When Humans Attack Self-Driving Vehicles
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When Humans Attack Self-Driving Vehicles

The race to develop self-driving vehicles has taken a bizarre turn in California.

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The race to develop self-driving vehicles has taken a bizarre turn in California.

So far in 2018, companies testing autonomous vehicles have reported seven collisions to the California Department of Motor Vehicles (DMV), as required by state law. Two of those collisions have involved a human attacking the vehicle.

On Jan. 2 in San Francisco, a GM Cruise self-driving vehicle operating in autonomous mode was waiting for pedestrians to cross the street so it could make a right-hand turn. That’s when a man “ran across Valencia Street, against the ‘Do Not Walk’ symbol, shouting, and struck the left side of the Cruise AV’s rear bumper and hatch with his entire body,” according to a report filed by GM Cruise.

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No one was injured, according to the report, but the self-driving vehicle “sustained some damage to its left rear light.”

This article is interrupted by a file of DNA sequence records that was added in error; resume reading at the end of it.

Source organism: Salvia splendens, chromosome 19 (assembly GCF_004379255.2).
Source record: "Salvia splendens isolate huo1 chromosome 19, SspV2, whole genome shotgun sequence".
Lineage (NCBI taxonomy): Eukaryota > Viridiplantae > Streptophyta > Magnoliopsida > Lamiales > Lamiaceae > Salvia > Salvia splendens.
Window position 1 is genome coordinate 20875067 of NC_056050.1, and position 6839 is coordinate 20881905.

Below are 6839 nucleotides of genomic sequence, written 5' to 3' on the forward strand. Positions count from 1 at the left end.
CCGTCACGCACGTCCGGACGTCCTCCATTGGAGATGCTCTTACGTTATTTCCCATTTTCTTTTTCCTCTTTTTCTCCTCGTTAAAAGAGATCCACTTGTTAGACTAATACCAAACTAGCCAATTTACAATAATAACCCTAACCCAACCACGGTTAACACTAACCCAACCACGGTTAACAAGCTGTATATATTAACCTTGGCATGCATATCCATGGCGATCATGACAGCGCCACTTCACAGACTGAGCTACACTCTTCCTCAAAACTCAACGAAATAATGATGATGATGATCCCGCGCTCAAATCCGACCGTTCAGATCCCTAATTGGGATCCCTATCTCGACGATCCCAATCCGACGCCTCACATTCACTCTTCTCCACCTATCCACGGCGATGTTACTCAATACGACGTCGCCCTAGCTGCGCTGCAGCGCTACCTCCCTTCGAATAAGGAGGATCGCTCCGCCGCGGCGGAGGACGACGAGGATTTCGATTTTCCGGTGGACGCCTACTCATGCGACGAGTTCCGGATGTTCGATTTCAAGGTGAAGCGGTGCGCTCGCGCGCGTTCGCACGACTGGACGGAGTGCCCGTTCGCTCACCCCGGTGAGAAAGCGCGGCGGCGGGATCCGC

On Jan. 28 in San Francisco, a GM Cruise autonomous vehicle operating in manual mode was stopped behind a taxi when the taxi driver “exited his vehicle, approached the Cruise AV and slapped the front passenger window, causing a scratch,” according to a report filed by GM Cruise.

There were no injuries in that incident either.

Since September 2014, companies have been able to apply for permits to test and deploy autonomous vehicles on California roads, as long as there’s a driver behind the wheel. Starting April 2, new regulations will allow companies to test and deploy autonomous vehicles with no driver behind the wheel.

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As of March 6, the California DMV has received 59 reports of collisions involving autonomous vehicles, according to the agency.

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